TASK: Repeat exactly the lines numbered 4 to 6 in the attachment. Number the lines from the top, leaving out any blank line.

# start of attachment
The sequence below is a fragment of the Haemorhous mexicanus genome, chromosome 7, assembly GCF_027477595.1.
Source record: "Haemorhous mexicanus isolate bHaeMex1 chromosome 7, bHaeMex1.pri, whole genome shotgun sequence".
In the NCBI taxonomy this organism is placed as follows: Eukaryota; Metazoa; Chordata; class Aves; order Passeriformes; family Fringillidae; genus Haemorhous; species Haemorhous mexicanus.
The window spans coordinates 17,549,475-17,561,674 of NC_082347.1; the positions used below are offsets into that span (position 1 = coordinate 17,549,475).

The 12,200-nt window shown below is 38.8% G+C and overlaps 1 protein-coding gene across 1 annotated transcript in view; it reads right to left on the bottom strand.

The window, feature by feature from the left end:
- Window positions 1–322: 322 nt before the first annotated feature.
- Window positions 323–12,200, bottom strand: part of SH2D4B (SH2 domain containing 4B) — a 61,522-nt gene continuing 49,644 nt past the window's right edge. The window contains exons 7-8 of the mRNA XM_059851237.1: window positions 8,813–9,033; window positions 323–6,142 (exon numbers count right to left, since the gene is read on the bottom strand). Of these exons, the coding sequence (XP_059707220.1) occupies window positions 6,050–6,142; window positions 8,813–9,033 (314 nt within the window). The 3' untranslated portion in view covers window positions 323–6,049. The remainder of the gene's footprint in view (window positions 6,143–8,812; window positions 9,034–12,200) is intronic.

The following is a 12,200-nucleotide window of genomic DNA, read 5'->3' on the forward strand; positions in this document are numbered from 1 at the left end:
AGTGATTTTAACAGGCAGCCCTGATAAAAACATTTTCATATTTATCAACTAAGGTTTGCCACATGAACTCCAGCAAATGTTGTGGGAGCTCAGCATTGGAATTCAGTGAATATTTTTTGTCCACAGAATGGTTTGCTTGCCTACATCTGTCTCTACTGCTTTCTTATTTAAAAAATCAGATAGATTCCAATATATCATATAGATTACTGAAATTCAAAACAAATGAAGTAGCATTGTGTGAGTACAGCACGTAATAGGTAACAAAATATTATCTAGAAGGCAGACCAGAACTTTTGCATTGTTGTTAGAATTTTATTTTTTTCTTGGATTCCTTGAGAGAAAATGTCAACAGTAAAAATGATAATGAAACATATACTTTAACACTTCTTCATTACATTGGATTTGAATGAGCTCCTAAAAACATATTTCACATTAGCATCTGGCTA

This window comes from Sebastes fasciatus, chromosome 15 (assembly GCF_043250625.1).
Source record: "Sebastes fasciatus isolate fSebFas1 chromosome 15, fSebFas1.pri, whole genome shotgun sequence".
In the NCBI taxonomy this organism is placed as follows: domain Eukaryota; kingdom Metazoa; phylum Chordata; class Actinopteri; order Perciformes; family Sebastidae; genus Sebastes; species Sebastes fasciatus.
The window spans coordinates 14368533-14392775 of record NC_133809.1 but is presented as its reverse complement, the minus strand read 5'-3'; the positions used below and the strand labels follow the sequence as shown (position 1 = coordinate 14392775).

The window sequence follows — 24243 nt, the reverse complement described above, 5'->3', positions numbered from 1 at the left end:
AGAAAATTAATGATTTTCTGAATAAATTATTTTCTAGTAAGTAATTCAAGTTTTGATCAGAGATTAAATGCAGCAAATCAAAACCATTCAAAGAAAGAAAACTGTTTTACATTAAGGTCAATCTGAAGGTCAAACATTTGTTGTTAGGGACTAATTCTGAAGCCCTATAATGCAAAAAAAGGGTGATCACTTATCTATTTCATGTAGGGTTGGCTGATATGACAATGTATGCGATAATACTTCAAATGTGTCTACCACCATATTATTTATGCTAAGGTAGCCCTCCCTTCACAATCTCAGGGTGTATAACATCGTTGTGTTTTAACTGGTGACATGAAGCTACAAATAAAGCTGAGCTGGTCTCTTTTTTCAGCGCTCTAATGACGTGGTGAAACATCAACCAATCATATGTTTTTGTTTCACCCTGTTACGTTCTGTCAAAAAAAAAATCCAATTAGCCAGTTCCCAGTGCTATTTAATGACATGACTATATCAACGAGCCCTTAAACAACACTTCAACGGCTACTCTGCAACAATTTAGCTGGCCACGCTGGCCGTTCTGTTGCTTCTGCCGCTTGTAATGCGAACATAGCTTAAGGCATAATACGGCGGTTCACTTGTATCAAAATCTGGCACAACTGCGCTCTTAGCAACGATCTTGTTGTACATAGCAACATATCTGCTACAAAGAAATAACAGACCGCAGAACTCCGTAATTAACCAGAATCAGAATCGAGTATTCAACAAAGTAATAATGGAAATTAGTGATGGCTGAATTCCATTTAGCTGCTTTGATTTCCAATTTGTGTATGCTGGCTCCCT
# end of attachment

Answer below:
The window spans coordinates 17,549,475-17,561,674 of NC_082347.1; the positions used below are offsets into that span (position 1 = coordinate 17,549,475).

The 12,200-nt window shown below is 38.8% G+C and overlaps 1 protein-coding gene across 1 annotated transcript in view; it reads right to left on the bottom strand.

The window, feature by feature from the left end: